[Updated 2/22/19, 2:42 pm CT. See below.] Exact Sciences screened 934,000 patients for colorectal cancer in 2018 using its stool-based diagnostic test, Cologuard, resulting in a 71 percent surge in annual revenue to $454.5 million, the company announced Thursday.
Exact (NASDAQ: EXAS), which relocated from the Boston area to Madison, WI, in 2009, is one of the area’s fastest-growing healthcare companies and an increasingly prominent player in cancer diagnostics. It’s now valued at $10.5 billion. It employs more than 1,600 people, including 1,200 in the Madison area, the company said last August, when it broke ground on a new corporate headquarters.
Exact still isn’t profitable, and in fact its net loss grew last year to $175.1 million, due to increased spending on sales and marketing, and other costs. Nevertheless, the company’s ballooning revenues and several important developments in 2018—including a partnership with pharma giant Pfizer (NYSE: PFE) to co-promote Cologuard—have Exact CEO Kevin Conroy feeling good.
“2018 was a landmark year for Exact Sciences, and we’re incredibly excited about the company’s long-term potential,” Conroy said during a Thursday conference call with financial analysts, after Exact released its annual results.
After the call, Canaccord Genuity analysts reiterated their “buy” rating on Exact’s stock. They raised their prediction for Exact’s 2019 revenue to $725 million, up from their earlier projection of $700 million. Exact, for its part, anticipates $710 million to $730 million in revenue this year. Canaccord Genuity analysts also project Exact will hit $1 billion in annual revenue in 2020, and will become profitable in 2021, according to a research report from the firm.
“Exact continues to execute at a high level and isn’t afraid to make big investments to
hit its ambitious goal of achieving $6 billion of revenue for Cologuard over time (with
over 40% market share),” Canaccord Genuity analysts wrote. [Added analysts’ comments.—Eds.]
Here are four interesting tidbits from the conference call:
1. Expanding Cologuard’s target market. In the first half of this year, Exact plans to formally ask the FDA to allow the company to market Cologuard for patients age 45 and older, rather than the current 50 and up, Conroy said. He hopes to receive FDA approval for that change in the first six months of 2020.
Last May, the American Cancer Society updated its guidelines and now recommends people at average risk of developing colorectal cancer start screenings at age 45. The change was made in part based on data showing colorectal cancer rates are increasing in younger people.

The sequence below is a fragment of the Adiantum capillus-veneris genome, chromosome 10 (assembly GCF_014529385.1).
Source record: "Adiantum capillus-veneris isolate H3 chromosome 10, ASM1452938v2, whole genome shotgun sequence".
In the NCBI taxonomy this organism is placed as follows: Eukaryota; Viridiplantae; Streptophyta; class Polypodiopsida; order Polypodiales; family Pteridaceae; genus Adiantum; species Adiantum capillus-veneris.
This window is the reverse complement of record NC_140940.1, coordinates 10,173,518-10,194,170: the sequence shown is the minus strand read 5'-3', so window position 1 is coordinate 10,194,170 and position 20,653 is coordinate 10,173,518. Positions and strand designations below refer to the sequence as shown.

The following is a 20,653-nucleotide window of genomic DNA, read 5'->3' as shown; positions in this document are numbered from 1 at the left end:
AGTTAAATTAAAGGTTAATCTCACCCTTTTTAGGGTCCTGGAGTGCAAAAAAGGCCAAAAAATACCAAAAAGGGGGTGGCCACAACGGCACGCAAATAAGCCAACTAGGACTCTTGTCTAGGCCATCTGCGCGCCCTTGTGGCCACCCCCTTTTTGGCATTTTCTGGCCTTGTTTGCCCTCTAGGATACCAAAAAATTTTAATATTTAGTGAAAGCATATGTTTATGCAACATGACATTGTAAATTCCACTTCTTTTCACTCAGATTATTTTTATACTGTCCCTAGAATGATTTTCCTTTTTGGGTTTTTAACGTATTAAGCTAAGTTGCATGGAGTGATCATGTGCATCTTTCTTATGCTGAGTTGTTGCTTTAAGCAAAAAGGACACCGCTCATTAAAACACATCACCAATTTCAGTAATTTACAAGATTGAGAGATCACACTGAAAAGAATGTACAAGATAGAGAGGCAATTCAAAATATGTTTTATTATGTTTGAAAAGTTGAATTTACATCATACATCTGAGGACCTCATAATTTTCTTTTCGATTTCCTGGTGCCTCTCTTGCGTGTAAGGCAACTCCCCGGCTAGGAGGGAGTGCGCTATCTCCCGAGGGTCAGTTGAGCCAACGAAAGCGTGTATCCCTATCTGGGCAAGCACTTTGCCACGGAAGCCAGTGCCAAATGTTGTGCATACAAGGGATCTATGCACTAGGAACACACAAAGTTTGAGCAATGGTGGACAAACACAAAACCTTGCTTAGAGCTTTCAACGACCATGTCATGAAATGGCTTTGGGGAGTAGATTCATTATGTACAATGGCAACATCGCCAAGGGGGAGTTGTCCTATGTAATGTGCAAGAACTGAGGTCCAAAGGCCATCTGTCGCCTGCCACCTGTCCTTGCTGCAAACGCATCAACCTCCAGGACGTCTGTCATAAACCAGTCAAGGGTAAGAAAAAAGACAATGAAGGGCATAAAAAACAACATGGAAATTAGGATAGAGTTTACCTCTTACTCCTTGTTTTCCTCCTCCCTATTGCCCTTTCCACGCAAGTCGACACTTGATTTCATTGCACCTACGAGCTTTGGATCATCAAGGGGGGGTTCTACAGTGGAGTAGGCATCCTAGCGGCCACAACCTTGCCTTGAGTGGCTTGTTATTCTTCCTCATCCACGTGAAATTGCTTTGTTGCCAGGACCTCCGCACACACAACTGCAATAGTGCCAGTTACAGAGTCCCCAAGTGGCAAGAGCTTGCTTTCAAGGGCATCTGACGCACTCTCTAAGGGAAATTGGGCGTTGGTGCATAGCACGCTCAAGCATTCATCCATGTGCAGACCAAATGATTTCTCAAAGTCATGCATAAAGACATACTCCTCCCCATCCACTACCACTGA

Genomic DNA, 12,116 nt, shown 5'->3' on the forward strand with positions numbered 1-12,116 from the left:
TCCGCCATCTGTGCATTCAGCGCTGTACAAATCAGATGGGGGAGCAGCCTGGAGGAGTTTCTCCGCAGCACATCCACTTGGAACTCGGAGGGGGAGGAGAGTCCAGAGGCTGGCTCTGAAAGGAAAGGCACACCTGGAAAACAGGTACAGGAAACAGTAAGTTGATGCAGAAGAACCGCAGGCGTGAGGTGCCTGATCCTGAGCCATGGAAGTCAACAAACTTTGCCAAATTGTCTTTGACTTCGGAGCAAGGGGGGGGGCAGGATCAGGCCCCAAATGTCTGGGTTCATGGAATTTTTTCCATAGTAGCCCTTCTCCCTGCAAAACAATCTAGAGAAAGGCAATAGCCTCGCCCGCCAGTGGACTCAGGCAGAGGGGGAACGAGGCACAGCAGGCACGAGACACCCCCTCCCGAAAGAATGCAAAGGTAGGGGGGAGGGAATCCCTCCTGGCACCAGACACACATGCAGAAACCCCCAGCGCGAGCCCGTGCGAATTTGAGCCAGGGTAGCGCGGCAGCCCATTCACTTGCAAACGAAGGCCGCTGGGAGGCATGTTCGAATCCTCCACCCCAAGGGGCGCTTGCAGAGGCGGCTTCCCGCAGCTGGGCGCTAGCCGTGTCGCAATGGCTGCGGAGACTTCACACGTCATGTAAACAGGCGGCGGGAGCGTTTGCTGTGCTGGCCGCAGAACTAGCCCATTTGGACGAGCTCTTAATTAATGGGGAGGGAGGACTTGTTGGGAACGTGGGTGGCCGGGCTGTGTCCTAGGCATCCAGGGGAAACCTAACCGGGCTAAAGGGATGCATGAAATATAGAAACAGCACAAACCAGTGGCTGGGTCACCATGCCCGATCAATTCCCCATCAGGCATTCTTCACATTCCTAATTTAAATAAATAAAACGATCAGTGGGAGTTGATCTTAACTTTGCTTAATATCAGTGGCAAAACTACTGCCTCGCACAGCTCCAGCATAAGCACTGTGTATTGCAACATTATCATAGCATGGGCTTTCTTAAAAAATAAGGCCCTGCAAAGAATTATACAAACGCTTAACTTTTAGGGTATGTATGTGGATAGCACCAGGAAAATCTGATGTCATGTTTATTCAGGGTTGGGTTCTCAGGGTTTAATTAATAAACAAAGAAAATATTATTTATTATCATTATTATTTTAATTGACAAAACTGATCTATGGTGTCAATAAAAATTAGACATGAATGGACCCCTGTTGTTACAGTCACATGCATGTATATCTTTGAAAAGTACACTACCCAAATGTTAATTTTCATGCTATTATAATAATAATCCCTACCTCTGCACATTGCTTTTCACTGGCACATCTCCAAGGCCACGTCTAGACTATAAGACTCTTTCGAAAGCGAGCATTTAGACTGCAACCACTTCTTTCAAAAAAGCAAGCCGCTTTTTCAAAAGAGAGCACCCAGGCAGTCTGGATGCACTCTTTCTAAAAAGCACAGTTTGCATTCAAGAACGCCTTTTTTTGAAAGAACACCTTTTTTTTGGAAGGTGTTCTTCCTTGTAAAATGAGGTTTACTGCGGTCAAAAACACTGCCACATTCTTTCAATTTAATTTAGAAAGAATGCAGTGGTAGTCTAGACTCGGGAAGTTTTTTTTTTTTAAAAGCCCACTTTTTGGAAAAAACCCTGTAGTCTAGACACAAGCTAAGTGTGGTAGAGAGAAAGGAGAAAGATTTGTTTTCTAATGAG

“There are 19 million average-risk Americans between the ages of 45 and 49 who should be screened for colon cancer, according to the American Cancer Society’s [updated] guidelines,” Conroy said during the conference call. “That represents an additional $4 billion in total market potential for Cologuard.”
Exact is currently recruiting patients for a clinical trial that will evaluate the effectiveness of Cologuard in screening patients ages 45 to 49 for colorectal cancer. But Conroy told analysts Thursday that FDA officials—who met with Exact leaders during the federal government shutdown in January—have indicated that prospective data from the study will not be needed to support an application for expanding Cologuard’s approved target group. Exact is “committed to that study, nevertheless,” he added.
“We don’t have a final agreement with the FDA on the plan forward,” Conroy said. “We will be laying out what evidence we will submit to the FDA once we have a final understanding” of what the agency will require.
2. Lower out-of-pocket costs. Exact now estimates that 94 percent of patients who complete a Cologuard test will have zero out-of-pocket costs, Conroy said during the conference call. That’s up from 92 percent at the end of the third quarter last year; both levels are “remarkable” achievements, Canaccord Genuity analysts wrote in their report. [Added analysts’ comments.—Eds.]
Last year, Exact expanded by 80 million the number of patients who are eligible for insurance coverage for the diagnostic test, Conroy said.
“We have signed in-network agreements with most major insurers,” he said. “We expect the benefit of widespread coverage to increase over time as our sales and marketing teams deliver that message broadly to physicians and patients.”
3. Increased capacity, reduced costs. In addition to building a new headquarters, Exact has been expanding its current lab’s size. That has given the Madison lab, where all Cologuard tests are processed, the capacity to process 3 million Cologuard tests annually, up from 1.5 million, Conroy said. At the same time, Cologuard lowered its cost of goods used per test by more than 9 percent last year, mostly by “introducing automation throughout the lab,” he said.
4. Marketing to women. Exact hasn’t historically marketed Cologuard to obstetrician-gynecologists (OB/GYNs), but last month, Pfizer’s women’s health team began selling the product, Conroy said. Around 25 percent of OB/GYN patients are age 50 or older, and they often discuss cancer screening with their OB/GYN, he said.
“There are more than 30,000 [OB/GYNs] in the U.S., and to date, only 4,000 OB/GYNs have ordered Cologuard,” Conroy said. “Cologuard complements Pfizer’s existing women’s health products, and this area represents another opportunity for growth.”